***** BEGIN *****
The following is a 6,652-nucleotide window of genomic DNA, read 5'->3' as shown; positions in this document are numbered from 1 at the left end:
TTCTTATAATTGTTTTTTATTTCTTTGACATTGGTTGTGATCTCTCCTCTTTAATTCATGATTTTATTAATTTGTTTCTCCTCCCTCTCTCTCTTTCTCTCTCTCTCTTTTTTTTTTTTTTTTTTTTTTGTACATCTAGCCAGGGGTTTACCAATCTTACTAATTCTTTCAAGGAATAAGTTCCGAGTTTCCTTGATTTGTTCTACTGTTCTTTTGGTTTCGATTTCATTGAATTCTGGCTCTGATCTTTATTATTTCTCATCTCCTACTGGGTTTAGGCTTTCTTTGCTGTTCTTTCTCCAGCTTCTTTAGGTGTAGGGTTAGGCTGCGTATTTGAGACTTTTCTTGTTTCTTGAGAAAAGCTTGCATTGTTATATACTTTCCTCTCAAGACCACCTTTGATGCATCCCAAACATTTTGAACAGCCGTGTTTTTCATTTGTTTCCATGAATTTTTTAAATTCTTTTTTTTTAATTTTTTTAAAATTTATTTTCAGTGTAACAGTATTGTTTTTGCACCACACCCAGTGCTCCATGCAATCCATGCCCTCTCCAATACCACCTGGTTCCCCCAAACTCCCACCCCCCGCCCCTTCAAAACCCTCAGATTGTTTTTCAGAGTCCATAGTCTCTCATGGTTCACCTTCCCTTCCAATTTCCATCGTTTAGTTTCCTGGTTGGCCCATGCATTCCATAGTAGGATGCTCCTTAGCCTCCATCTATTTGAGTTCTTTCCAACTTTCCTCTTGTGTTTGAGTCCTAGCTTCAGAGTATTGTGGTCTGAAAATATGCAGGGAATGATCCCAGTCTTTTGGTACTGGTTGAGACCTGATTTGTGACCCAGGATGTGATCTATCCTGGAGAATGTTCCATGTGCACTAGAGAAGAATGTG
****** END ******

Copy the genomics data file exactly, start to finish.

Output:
The following is a 6,652-nucleotide window of genomic DNA, read 5'->3' as shown; positions in this document are numbered from 1 at the left end:
TTCTTATAATTGTTTTTTATTTCTTTGACATTGGTTGTGATCTCTCCTCTTTAATTCATGATTTTATTAATTTGTTTCTCCTCCCTCTCTCTCTTTCTCTCTCTCTCTTTTTTTTTTTTTTTTTTTTTTGTACATCTAGCCAGGGGTTTACCAATCTTACTAATTCTTTCAAGGAATAAGTTCCGAGTTTCCTTGATTTGTTCTACTGTTCTTTTGGTTTCGATTTCATTGAATTCTGGCTCTGATCTTTATTATTTCTCATCTCCTACTGGGTTTAGGCTTTCTTTGCTGTTCTTTCTCCAGCTTCTTTAGGTGTAGGGTTAGGCTGCGTATTTGAGACTTTTCTTGTTTCTTGAGAAAAGCTTGCATTGTTATATACTTTCCTCTCAAGACCACCTTTGATGCATCCCAAACATTTTGAACAGCCGTGTTTTTCATTTGTTTCCATGAATTTTTTAAATTCTTTTTTTTTAATTTTTTTAAAATTTATTTTCAGTGTAACAGTATTGTTTTTGCACCACACCCAGTGCTCCATGCAATCCATGCCCTCTCCAATACCACCTGGTTCCCCCAAACTCCCACCCCCCGCCCCTTCAAAACCCTCAGATTGTTTTTCAGAGTCCATAGTCTCTCATGGTTCACCTTCCCTTCCAATTTCCATCGTTTAGTTTCCTGGTTGGCCCATGCATTCCATAGTAGGATGCTCCTTAGCCTCCATCTATTTGAGTTCTTTCCAACTTTCCTCTTGTGTTTGAGTCCTAGCTTCAGAGTATTGTGGTCTGAAAATATGCAGGGAATGATCCCAGTCTTTTGGTACTGGTTGAGACCTGATTTGTGACCCAGGATGTGATCTATCCTGGAGAATGTTCCATGTGCACTAGAGAAGAATGTG